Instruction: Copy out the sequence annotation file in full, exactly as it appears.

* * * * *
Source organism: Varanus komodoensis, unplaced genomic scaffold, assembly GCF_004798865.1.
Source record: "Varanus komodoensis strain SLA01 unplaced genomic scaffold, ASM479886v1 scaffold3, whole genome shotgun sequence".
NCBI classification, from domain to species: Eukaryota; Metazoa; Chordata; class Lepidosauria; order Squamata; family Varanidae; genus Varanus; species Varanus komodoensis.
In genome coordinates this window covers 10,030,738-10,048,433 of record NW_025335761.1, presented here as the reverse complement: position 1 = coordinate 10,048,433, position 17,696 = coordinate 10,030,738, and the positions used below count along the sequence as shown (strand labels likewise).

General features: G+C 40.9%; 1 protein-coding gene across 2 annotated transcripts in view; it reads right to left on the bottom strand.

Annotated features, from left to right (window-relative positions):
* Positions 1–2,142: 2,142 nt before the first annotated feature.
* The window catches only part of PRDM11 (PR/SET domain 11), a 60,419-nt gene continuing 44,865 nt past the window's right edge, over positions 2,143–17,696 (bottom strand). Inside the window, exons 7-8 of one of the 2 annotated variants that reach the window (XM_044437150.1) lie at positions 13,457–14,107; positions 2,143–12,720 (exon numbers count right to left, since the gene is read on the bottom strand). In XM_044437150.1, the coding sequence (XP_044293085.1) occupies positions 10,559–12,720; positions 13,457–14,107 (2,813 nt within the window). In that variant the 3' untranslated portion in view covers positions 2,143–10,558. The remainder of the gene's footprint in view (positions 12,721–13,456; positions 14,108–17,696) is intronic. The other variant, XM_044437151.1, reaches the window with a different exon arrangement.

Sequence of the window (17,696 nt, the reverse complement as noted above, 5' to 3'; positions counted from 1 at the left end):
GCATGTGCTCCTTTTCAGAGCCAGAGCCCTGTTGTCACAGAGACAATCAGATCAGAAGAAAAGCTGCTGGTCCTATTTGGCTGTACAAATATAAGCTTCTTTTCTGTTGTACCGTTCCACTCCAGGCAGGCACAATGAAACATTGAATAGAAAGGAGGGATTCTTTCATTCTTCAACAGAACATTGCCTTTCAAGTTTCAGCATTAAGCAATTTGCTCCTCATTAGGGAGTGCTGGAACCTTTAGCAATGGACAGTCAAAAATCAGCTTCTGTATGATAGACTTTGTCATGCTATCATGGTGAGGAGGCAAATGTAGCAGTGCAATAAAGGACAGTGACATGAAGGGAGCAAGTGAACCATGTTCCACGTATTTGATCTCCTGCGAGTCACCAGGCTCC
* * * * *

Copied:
Source organism: Varanus komodoensis, unplaced genomic scaffold, assembly GCF_004798865.1.
Source record: "Varanus komodoensis strain SLA01 unplaced genomic scaffold, ASM479886v1 scaffold3, whole genome shotgun sequence".
NCBI classification, from domain to species: Eukaryota; Metazoa; Chordata; class Lepidosauria; order Squamata; family Varanidae; genus Varanus; species Varanus komodoensis.
In genome coordinates this window covers 10,030,738-10,048,433 of record NW_025335761.1, presented here as the reverse complement: position 1 = coordinate 10,048,433, position 17,696 = coordinate 10,030,738, and the positions used below count along the sequence as shown (strand labels likewise).

General features: G+C 40.9%; 1 protein-coding gene across 2 annotated transcripts in view; it reads right to left on the bottom strand.

Annotated features, from left to right (window-relative positions):
* Positions 1–2,142: 2,142 nt before the first annotated feature.
* The window catches only part of PRDM11 (PR/SET domain 11), a 60,419-nt gene continuing 44,865 nt past the window's right edge, over positions 2,143–17,696 (bottom strand). Inside the window, exons 7-8 of one of the 2 annotated variants that reach the window (XM_044437150.1) lie at positions 13,457–14,107; positions 2,143–12,720 (exon numbers count right to left, since the gene is read on the bottom strand). In XM_044437150.1, the coding sequence (XP_044293085.1) occupies positions 10,559–12,720; positions 13,457–14,107 (2,813 nt within the window). In that variant the 3' untranslated portion in view covers positions 2,143–10,558. The remainder of the gene's footprint in view (positions 12,721–13,456; positions 14,108–17,696) is intronic. The other variant, XM_044437151.1, reaches the window with a different exon arrangement.

Sequence of the window (17,696 nt, the reverse complement as noted above, 5' to 3'; positions counted from 1 at the left end):
GCATGTGCTCCTTTTCAGAGCCAGAGCCCTGTTGTCACAGAGACAATCAGATCAGAAGAAAAGCTGCTGGTCCTATTTGGCTGTACAAATATAAGCTTCTTTTCTGTTGTACCGTTCCACTCCAGGCAGGCACAATGAAACATTGAATAGAAAGGAGGGATTCTTTCATTCTTCAACAGAACATTGCCTTTCAAGTTTCAGCATTAAGCAATTTGCTCCTCATTAGGGAGTGCTGGAACCTTTAGCAATGGACAGTCAAAAATCAGCTTCTGTATGATAGACTTTGTCATGCTATCATGGTGAGGAGGCAAATGTAGCAGTGCAATAAAGGACAGTGACATGAAGGGAGCAAGTGAACCATGTTCCACGTATTTGATCTCCTGCGAGTCACCAGGCTCC